Z: Of course you have Tyler and SunGard, the incumbent ERP players. They may sell a new ERP into a government agency, but it’s the same legacy vendor. Workday is an instance of a potential new player in this space. They don’t have a huge number of public-sector customers, but they have huge engagements.
There’s a piece in TechCrunch by Aaref Hilaly. It says something like the next great companies are not going to be like Salesforce, though I think what he means is the next great companies will be like Salesforce. Effectively, these companies will iterate to become a new system of record on top of the legacy systems. I think that’s the path to victory. It’s also extraordinarily difficult.
N: Let me give you my pessimistic view of gov tech, and you react. I think there’s a lot of interesting and required ingredients for tech to move in to government. You have talented new founders interested in the space. You have more capital than ever. And, you have a younger cohort of public-sector workers who expect better technology. But, it’s a hugely capital-intensive sector. Hugely time intensive. Very much a service delivery businesses, right now. Plus, 100 to 150 years of legacy bureaucratic workflows that are not tech first. As we both know, that results in heavy deployment and heavy service cycles. In my opinion, for the next five to 10 years, it’s not going to ever be pure SaaS [software as a service]. It’s going to be kind of a hybrid SaaS-service model. A little bit like you talked about with open data. Agree? Disagree?
Z: It’s very capital-intensive. These enterprises are so hard to sell into, to work with, and their focuses are not on technology. I think it’s possible that a lot of new gov tech companies fail. The economics just don’t end up working.
There’s just a lot of work to get done, and the only way that that works is if you have a lot of capital. You have to raise $10-, $25- or $50-million-plus, because you’re effectively subsidizing the deployment and adoption phase through your own staff, not through your customer’s staff. A typical enterprise SaaS company would push that adoption onto the customer and potentially charge higher prices out of the gate.
N: How do you combat that? Is the only answer you’ve got to raise $20 million plus?
Z: I was going to approach it from a slightly different angle. There are some realities about how these enterprises work. I spend a lot of time trying to push ropes up hills. You’ve got to charge high prices that reflect the huge value you are offering. Legacy companies charge high prices even though they don’t have fantastic products, because it’s really expensive to work with these enterprises. Market, sell, service, deliver — everything costs money.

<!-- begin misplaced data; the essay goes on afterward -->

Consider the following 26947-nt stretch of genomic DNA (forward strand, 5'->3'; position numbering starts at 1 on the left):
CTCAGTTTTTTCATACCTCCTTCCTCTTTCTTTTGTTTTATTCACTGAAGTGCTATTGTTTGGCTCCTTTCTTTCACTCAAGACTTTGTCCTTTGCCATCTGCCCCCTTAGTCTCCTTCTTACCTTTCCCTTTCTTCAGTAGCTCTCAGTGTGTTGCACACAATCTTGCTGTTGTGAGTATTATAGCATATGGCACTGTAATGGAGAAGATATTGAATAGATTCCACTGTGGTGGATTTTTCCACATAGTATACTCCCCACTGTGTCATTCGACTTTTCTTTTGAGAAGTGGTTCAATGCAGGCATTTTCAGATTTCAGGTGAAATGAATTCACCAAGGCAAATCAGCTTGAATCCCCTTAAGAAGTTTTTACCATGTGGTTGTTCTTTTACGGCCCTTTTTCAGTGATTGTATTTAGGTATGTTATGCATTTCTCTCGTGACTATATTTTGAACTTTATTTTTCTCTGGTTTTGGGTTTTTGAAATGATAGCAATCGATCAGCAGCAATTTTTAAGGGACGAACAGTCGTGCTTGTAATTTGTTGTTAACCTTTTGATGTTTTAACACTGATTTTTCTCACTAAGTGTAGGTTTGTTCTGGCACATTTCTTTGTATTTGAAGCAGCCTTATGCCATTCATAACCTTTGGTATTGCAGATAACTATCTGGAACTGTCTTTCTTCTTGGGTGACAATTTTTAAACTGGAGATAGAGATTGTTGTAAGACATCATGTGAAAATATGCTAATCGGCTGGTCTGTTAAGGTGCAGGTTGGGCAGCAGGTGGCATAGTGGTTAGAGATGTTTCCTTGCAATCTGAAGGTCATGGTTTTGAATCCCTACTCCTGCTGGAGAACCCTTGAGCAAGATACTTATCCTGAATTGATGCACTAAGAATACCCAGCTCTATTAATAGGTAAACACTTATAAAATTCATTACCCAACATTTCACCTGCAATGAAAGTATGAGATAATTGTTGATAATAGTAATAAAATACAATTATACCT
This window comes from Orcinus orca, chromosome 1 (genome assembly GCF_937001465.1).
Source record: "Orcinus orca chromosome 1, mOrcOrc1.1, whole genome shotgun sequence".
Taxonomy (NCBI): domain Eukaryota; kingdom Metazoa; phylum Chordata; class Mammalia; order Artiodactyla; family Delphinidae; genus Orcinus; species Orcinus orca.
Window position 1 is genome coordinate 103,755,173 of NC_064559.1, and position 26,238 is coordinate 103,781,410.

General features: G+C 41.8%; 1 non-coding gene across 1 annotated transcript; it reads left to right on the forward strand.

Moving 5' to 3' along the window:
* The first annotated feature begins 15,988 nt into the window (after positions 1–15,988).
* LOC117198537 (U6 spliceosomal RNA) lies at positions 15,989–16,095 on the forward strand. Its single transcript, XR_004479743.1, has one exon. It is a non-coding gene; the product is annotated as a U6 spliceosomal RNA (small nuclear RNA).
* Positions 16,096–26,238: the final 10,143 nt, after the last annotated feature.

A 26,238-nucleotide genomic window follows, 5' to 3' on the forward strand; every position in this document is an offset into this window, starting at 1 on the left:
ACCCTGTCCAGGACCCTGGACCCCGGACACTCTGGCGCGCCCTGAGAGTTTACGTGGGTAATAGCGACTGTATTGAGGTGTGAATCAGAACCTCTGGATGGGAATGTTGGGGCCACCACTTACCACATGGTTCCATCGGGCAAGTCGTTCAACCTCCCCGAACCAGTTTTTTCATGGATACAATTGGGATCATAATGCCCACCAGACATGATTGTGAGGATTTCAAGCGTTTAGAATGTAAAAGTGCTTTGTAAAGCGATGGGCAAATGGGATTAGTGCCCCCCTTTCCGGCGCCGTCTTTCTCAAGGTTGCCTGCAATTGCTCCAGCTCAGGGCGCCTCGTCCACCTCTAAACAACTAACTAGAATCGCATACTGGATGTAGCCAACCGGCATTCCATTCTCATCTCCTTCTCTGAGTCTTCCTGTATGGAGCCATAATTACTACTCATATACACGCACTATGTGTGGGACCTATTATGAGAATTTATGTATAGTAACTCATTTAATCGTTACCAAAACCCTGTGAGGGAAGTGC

These buyers are smart. They’re not going to pay high prices for nothing. But, you have to be attacking must-have categories or workflows. Major pain points; you’ve really got to find the pain. It’s a tricky cocktail.
N: What’s the hardest thing about being a CEO?
Z: People management.
N: Is that a skill you can only learn by being a CEO or can you prepare for that?
Z: You can prepare yourself by working in a successful, well run, early growth company. Being on winning teams is probably the best way to develop pattern recognition and skills for doing this stuff.
N: It’s habit forming?
Z: Yeah, and you just know what winning feels like. When I interview, it’s a major plus for me if someone’s been a part of a winning team. Much less so than being a part of a startup that failed. I’m glad you got that experience, but it would be much better if you had succeeded, because then there’s a decent chance you contributed to the success and at minimum you’d know what success looks like.
N: You’re going to make your first hire outside the founding team, do you hire a sales person or an engineer?
Z: An engineer. You’ve got to build.
N: Fill in the blank here. The founder is responsible to get sales to X and ARR to Y before they can hire outside sales management.
Z: I went earlier, and I think it was a fine move. I did it around $200,000 in sales. Now, I made a mistake. I was charging way too little at the beginning. I think the blogs and the books would say, a million or 2 million, but I did it earlier.
N: What’s one thing you’d do over again based on what you know now?
Z: I’d have less investors, I’d make better hiring decisions, and I’d remove people from the team more swiftly when it’s not working.
N: What’s one piece of advice you’d give to someone that works in government that’s trying to get modern software bought and adapted but can’t get through?
Z: Engage and pressure and persuade and make things happen. But that’s easy to say, because in government the spouting whale often gets the harpoon. Not the squeaky wheel gets the grease. It’s part of the deep tension and the whole public-sector dynamic. I can see a world in which the next generation of government leaders take more risk with technology. They take more risk, they’re more engaged with the technology community and their own community. We’ve seen success stories of this.
Our early adopters, are considered the best governments, not the worst.
I think there is a culture shift happening where CIOs, CFOs and department heads, want to push boundaries, get out of their comfort zone, and adopt new technology. They are being rewarded for that mindset.
N: Last question. Has there been a book that you read that’s made you a better founder?
Z: The Hard Thing About Hard Things by Ben Horowitz, Crossing the Chasm by Geoffrey Moore, The Challenger Sale by Brent Adamson and Matthew Dixon, and The Effective Executive by Peter Drucker.
This interview was originally published by Better Planning.